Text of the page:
Several European countries - Norway, Germany, United Kingdom - have announced that by 2025 and 2030 only buses and electric cars will be able to transit through their cities. In China, also in major cities, all public transportation buses must be electric. In Latin America, Chile is looking for a deep change in its public transportation system with the introduction of electric vehicles.
The digitalization of the electric grid is imperative to manage an increasing number of sources of supply and demands that will need a redefinition of the different power markets, and the redefinition of ancillary services markets.
Storage and the lithium equation
Storage technologies for the electric grid and batteries for electric vehicles and electronic devices are making big improvements in their energy density and have experienced significant cost reductions. In batteries for electric vehicles, the cost reduction has been to a fifth of their cost in 2010.
Even dough is too early to know which storage technology will be within a decade the leading storage technology for utilities and vehicles, today lithium-ion batteries are the default choice for most personal electronics and most electric cars. Today lithium-ion batteries are cheaper given their energy density.
Although there are other emerging technologies that might contest the leadership of lithium-ion batteries, such as solid-state batteries, supercapacitors, graphene fuel cells, still they are not in a stage of a economic development to be competitive.
Who will be the winners, it`s hard to know! However, we should remain alert on the availability of resources and materials that support these different technologies.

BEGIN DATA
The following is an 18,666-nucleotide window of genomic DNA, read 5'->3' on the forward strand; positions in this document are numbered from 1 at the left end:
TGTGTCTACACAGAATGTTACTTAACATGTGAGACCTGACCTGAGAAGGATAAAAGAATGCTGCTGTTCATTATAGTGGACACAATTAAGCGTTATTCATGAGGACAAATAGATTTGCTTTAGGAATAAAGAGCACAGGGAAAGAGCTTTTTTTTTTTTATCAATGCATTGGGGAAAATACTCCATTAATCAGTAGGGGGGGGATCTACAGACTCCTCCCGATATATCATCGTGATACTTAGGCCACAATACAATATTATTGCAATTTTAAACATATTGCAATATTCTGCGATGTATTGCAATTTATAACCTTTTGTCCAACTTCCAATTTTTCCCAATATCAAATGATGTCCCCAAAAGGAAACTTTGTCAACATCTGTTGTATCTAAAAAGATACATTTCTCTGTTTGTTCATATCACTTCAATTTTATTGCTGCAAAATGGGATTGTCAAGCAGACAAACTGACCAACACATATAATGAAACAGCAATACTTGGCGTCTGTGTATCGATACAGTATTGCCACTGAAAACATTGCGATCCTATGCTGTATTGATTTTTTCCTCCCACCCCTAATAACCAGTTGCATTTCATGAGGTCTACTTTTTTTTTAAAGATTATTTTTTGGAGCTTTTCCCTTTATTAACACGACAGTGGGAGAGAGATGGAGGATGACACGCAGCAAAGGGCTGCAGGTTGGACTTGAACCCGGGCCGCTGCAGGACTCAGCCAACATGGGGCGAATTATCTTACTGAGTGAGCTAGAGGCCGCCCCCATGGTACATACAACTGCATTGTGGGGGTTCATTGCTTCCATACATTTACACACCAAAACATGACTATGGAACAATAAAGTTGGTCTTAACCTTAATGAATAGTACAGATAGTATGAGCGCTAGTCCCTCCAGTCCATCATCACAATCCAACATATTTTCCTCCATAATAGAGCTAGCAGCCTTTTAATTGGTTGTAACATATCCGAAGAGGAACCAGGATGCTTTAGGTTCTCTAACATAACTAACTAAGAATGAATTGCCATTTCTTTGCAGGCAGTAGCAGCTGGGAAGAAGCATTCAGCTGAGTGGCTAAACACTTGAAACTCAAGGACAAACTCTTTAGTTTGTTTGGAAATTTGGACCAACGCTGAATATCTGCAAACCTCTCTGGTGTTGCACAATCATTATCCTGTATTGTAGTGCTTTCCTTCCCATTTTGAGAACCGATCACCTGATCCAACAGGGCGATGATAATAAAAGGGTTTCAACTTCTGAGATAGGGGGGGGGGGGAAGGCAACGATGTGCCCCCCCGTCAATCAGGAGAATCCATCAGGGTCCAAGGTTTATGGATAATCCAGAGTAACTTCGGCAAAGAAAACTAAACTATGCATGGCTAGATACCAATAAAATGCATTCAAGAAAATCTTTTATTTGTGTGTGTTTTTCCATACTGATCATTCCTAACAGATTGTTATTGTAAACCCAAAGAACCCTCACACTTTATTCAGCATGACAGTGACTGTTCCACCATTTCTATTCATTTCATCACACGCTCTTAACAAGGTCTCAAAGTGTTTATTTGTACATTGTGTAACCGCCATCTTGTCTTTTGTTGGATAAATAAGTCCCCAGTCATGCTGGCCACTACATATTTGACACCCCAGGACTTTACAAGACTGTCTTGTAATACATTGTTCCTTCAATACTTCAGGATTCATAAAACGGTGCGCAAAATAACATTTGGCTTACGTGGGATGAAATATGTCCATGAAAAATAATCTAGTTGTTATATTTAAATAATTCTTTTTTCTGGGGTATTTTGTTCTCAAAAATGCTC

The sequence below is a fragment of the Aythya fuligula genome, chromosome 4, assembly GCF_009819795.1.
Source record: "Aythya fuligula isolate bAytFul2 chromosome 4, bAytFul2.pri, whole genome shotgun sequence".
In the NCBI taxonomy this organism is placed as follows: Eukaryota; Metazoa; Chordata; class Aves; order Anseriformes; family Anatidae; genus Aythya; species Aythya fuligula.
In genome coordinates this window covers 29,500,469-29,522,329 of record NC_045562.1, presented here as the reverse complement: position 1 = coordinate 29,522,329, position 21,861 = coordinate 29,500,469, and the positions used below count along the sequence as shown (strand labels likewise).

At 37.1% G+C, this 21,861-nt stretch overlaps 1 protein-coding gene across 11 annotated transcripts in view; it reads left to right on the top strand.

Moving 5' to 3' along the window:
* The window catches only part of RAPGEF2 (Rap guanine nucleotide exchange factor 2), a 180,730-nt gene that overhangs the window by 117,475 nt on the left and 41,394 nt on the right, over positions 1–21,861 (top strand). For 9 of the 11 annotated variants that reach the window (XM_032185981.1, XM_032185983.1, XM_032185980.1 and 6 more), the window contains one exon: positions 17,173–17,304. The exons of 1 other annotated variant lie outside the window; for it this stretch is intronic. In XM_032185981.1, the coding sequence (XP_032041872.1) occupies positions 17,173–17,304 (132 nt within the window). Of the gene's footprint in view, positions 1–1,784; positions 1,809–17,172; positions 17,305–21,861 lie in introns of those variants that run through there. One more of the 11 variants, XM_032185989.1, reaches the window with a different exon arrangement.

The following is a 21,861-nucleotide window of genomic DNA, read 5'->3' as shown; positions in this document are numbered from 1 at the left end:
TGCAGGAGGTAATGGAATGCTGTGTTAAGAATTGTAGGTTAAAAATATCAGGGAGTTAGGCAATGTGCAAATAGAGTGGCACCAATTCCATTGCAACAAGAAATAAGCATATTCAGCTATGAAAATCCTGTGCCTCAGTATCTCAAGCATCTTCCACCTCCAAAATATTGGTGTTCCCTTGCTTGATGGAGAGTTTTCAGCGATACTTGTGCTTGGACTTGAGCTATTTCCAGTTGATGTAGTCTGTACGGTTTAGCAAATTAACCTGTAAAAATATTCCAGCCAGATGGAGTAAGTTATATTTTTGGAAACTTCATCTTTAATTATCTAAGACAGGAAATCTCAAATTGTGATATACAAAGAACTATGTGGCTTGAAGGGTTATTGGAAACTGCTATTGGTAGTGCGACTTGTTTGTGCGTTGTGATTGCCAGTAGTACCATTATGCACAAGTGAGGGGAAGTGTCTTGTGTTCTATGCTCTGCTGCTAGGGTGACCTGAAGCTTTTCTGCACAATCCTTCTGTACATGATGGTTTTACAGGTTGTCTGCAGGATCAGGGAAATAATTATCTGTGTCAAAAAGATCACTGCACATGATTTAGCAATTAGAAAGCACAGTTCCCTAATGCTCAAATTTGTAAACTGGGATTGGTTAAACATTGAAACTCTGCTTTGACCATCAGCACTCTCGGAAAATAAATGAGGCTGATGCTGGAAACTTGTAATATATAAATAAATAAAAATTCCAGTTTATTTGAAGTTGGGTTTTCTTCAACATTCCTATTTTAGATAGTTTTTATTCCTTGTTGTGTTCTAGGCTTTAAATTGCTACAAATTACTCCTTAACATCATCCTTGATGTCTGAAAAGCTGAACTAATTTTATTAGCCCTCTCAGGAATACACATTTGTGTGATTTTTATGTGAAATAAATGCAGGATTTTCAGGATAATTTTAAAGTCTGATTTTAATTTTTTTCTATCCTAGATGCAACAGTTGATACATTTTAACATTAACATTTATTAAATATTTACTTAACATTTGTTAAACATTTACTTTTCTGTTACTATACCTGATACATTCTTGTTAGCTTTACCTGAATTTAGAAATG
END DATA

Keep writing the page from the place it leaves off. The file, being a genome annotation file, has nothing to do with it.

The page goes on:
As long as lithium-ion batteries are and remain the leading storage technology, is important to be concerned if there is enough lithium to back a sharp increase in its demand and also the reliability of lithium sources. How much lithium is available today, and where it is?
As shown in table 1, only four countries concentrate 96% of lithium production and lithium reserves. Chile stands as the leading country in reserves, with 44% of world reserves, and one of the two countries that lead the production of lithium in the world. Chile and Australia account for 76% of lithium production in 2017; and at 2017 consumption levels, current world lithium reserves can last more than 350 years. Today, about 46% of lithium production is used for batteries, and that figure is expected to increase up to 80% within a decade to satisfy the huge demand of lithium needed in the batteries for the electromobility revolution. Between 2016 and 2017 lithium production increased by 13%, and by 2025 it`s consumption can easily double 2017 consumption.
Lithium as a strategic resource
Chile is a leading country in South America, offering the best ranked business environment in the region by World Bank 2019 Doing Business report, in the position 56 among 190 economies, and offers one of the best environments for investments in the mining sector, in the 8th position according to the investment attractiveness index for the mining sector elaborated by the Fraser Institute.
In addition to its favorable business environment, Chile was favored with large reserves of lithium, which are found in brines below flat salt surfaces in the northern desert of the country. For its extraction, only is needed the use of the vast solid salt flat surface of the desert and sun for evaporation to occur. In contrast, Australia's lithium reserves are found in hard-rock sources, which make them more expensive to process than brines.
By the end of 2017, the global supply of lithium was dominated by six producers: Albemarle, SQM, Tianqi, FMC, Orocobre, and Galaxy Resources.
The Chilean SQM and the US Albemarle are the only companies in Chile that have had contracts in force since the 1980s to extract lithium. These permits were granted by the Corporation for the Promotion of Production (Corfo), which, on behalf of the State, determines which projects can operate.